Last week, the Indian tycoon's United Breweries (Holdings) group confirmed it is in talks with spirits giant Diageo over the sale of a stake in its United Spirits arm, which owns Whyte & Mackay whisky as well as local brands such as its Indian molasses whisky McDowell's No. 1.
Such a deal could make it easier for Mr Mallya to find funds to rescue Kingfisher, which is reported to owe millions of dollars to lenders, aircraft-leasing companies, suppliers, staff and in taxes.
Kingfisher, once India's number two carrier, is expected to meet airline regulators tomorrow to discuss safety issues as the perpetually loss-making airline continues to look for an investor.
United Breweries Holdings is the holding company for interests including United Spirits, Kingfisher Airlines and beer maker United Breweries.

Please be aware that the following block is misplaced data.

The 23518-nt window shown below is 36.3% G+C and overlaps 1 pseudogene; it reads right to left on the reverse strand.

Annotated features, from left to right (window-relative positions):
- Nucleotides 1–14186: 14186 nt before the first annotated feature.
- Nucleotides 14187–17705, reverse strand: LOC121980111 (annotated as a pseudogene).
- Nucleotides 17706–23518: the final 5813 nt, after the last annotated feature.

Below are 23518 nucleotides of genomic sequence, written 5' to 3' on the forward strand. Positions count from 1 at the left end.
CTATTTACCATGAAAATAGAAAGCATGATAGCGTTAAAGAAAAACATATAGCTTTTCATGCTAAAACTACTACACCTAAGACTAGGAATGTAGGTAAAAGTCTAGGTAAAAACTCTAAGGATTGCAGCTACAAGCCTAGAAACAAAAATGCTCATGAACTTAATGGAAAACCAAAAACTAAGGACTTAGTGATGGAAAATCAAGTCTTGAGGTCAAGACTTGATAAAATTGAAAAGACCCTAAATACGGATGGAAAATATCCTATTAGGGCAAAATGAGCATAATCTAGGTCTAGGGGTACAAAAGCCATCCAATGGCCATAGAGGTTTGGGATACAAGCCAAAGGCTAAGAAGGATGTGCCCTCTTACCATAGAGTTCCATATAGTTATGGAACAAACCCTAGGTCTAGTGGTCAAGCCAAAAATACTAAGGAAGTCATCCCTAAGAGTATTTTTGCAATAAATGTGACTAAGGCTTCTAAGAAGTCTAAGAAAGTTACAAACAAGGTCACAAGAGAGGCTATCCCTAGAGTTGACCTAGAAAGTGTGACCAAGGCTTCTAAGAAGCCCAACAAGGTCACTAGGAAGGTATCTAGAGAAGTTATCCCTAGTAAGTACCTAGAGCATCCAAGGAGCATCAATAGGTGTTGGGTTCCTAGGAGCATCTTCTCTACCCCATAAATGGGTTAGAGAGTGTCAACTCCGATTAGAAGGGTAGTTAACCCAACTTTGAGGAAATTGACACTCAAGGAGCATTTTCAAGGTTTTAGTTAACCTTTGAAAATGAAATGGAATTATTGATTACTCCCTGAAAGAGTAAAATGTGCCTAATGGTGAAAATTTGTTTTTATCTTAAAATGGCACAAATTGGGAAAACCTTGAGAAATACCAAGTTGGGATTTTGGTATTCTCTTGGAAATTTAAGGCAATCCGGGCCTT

Glasgow's Whyte & Mackay, which also includes single malt brands such as Dalmore and Jura, was acquired by Mr Mallya for £595 million in 2007.
Mr Mallya, who is sometimes referred to as India's Sir Richard Branson, is also behind the Force India Formula One team,
Kingfisher is reported to have cancelled all its flights as a result of the strike, having grounded most of its fleet from earlier this year. A Kingfisher spokesman said: "A section of employees of Kingfisher Airlines has not been reporting for work over the last fortnight. Over the past two days, they have been threatening and even manhandling the other employees who are reporting for work."
Last month, India allowed foreign airlines to buy stakes of up to 49% in local carriers, a long-awaited policy move seen as providing a lifeline to the country's debt-laden operators.